Editor’s Note: As dynamic case management (DCM) moves into the broader business world, one of its biggest drivers is the need to ensure that knowledge workers have access to the right information at the right time. In this Q & A, ebizQ contributor Christine Parizo speaks with author and professor Steven J. Spear about key trends in DCM’s expansion and evolution. Spear, a senior lecturer at MIT’s Sloan School of Management and a senior fellow at the Institute for Healthcare Improvement, is also the author of The High-Velocity Edge: How Market Leaders Leverage Operational Excellence to Beat the Competition (McGraw-Hill, 2010). This interview has been edited for length, clarity and editorial style.

ebizQ: What do you see driving the evolution of DCM?

Steven Spear:
The general trend—and this is true in healthcare specifically and across many industries—is that situations that one seemed relatively simple and stable have become increasingly complex and fast moving.

In healthcare, for example, in the last decade or two, if patients went in for an ailment, oftentimes they went to a single specialist who [provided them with] more or less the same treatment given to every other patient. And the rate at which the case advanced was enough that the individual who required the specialist could keep pace. That is far from the case now.

So back when the world was simpler and more stable, you could write processes…around what people were doing and trust that the thing you built would be robust over some meaningful period.

The number of pieces which have to come together [and the] technology expertise behind them has gone up exponentially. So that's the simple-to-complex angle. Then you take it one step further, which is the availability of all these different diagnostic sciences and technologies, which means you have to reconfigure the [system and] constantly have to tailor it patient by patient. And that's where you get the fast-moving non-stable problem, which is that the system has to continually reconfigure itself in order to meet the needs of individual patients. That case is illustrative of what's going on more generally.

Enterprises are far more complex than they used to be. [DCM is] a way of managing the flows--the capture flow, consolidation and interpretation of information--which matches the complexity and the fluidity of the environment.

ebizQ: Are you seeing anything in particular as DCM is evolving to manage enterprises outside of healthcare?

Spear:
It does change the nature of what the IT provider is offering to the marketplace. If we're dealing with operating environments that are more distributed and connected in a more virtual fashion and constantly reconfiguring, then it’s no longer the case that people are coming over to a desk to enter data or retrieve data. What we need are things which work mostly at a distance, that work virtually and work through collaboration in situations where who's talking to whom and about what is constantly reconfiguring.

ebizQ: Can you provide an example?

Spear:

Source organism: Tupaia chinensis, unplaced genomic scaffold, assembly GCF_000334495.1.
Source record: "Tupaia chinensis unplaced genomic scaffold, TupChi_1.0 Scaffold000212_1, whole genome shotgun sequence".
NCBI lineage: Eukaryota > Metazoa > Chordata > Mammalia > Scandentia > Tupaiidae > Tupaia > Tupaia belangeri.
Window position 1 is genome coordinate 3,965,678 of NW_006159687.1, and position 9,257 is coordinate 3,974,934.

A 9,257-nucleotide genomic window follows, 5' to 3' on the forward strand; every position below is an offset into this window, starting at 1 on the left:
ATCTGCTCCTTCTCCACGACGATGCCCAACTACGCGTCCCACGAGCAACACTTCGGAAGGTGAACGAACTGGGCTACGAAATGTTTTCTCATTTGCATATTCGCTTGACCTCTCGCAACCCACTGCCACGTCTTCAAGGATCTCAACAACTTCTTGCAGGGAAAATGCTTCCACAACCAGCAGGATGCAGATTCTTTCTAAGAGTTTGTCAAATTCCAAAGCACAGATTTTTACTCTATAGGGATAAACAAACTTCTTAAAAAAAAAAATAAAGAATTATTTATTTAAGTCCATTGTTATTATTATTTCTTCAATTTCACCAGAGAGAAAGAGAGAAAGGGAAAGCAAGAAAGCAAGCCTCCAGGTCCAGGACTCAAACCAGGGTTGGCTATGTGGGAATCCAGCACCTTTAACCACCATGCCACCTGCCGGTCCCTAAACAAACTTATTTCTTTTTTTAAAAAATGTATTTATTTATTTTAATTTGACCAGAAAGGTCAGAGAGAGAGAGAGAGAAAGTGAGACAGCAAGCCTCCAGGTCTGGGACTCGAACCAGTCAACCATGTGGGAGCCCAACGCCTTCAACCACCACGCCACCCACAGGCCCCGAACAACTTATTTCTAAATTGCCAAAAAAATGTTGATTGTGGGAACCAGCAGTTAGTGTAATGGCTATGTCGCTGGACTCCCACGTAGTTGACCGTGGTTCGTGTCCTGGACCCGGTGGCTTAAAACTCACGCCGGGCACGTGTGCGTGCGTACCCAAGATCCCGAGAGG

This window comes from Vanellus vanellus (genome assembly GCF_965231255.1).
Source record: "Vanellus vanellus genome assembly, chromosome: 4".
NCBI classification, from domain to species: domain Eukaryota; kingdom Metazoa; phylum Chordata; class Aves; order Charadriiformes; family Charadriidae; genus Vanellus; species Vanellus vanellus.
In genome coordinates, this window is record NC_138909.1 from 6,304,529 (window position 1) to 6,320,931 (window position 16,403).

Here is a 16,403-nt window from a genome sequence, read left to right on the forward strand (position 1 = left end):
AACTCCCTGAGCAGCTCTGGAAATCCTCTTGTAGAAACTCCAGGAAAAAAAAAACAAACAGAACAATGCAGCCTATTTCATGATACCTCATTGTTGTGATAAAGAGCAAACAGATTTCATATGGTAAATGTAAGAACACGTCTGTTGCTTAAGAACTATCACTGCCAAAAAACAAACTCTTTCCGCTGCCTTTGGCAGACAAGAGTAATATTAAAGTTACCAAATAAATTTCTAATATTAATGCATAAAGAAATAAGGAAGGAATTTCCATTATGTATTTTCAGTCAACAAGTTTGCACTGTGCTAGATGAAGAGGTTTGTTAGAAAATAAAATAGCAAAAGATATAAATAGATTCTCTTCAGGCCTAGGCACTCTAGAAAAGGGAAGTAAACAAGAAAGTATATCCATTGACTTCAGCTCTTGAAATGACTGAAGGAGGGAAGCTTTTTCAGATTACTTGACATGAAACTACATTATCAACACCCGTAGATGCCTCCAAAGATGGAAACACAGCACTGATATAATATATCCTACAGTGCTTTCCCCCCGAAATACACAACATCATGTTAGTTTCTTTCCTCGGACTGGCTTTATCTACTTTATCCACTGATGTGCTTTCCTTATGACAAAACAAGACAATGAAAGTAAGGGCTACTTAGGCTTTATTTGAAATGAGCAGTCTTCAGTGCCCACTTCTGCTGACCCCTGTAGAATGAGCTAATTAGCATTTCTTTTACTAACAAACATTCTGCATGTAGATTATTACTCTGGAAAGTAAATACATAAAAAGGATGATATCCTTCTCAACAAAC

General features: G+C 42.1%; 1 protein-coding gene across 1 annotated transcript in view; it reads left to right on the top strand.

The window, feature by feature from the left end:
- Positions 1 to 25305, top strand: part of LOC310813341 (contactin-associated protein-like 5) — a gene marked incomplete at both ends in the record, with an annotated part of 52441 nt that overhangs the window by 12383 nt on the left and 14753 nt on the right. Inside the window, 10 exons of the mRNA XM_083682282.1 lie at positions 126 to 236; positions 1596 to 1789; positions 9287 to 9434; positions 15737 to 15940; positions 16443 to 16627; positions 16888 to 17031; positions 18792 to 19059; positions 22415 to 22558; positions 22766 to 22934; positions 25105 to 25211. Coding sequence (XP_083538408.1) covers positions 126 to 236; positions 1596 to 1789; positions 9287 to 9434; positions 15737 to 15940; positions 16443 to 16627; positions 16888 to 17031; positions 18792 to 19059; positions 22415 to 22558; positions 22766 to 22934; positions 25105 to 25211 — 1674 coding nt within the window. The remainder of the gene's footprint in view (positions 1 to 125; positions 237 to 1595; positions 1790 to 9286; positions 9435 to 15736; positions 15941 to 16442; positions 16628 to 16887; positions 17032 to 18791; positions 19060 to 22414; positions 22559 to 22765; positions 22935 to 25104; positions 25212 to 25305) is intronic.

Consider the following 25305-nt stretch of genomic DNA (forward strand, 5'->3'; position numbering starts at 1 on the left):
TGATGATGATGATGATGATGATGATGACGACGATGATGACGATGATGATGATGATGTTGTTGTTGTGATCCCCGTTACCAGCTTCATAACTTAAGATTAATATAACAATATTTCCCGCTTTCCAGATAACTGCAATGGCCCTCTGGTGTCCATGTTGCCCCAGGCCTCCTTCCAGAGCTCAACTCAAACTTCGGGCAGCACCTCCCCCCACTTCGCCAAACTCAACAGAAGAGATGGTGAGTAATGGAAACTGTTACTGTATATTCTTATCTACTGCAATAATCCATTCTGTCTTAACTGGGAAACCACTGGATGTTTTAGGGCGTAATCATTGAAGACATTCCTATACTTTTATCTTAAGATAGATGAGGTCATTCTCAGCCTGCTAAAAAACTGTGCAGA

What's really quite remarkable about drilling oil in the Gulf of Mexico and the BP oil spill [in the Gulf in 2010] is how many different organizations, each responsible for technologies, had to come together in a well-coordinated way in various fashions to set up that particular well. The number of parties involved in extracting a natural resource and the complexity of the operation has gone up exponentially compared to the typical visual cliché of an Eiffel Tower-like rig plopped down on a piece of sand.

It's another instance where the number of functional pieces has gone up exponentially. Connectivity has gone up exponentially. Yet you have to be able to generate, capture, transfer and process information in order to keep in pace with the physical world you're trying to manage.

ebizQ: What are some of the problems that you could run into if you're not implementing the right architecture, for example?

Spear:
[One key issue is that] the informational architecture has to be moving at the same velocity as the physical architecture; otherwise there's going to be a disconnect.

If you think back to the [BP oil spill], what you find is that there were several activities going on related to that well, but they weren't as well synchronized as they might have been. You want to find the corporate villain in a disaster like that, and it turns out that you actually have a very, very hard time finding a corporate villain.

What you find are hardworking, well-trained, well-motivated people working unintentionally at cross-purposes because the informational environment in which they're operating is not up to speed and not consistent with the physical operating environments. Problems arise not because are people making bad choices, but are poorly informed when they're making their decisions.

ebizQ: It sounds as if a big part of DCM is just making sure that the knowledge workers have the right information in front of them to make decisions.

Spear:
That's right. That's certainly a challenge, which comes out of this issue of increased complexity and increased speed of the informational tools we use to manage them.

READER FEEDBACK: Are you using case management in an industry other than healthcare? Or have you considered using case management, but decided against doing so? Either way, we'd like to hear about your experiences. Please e-mail Site Editor Anne Stuart at editor@ebizq.net.



About the Author

Christine Parizo is a freelance writer specializing in business and technology. She's based in West Springfield, Mass. Contact her at christine@christineparizo.com.

More by Christine Parizo, ebizQ Contributor

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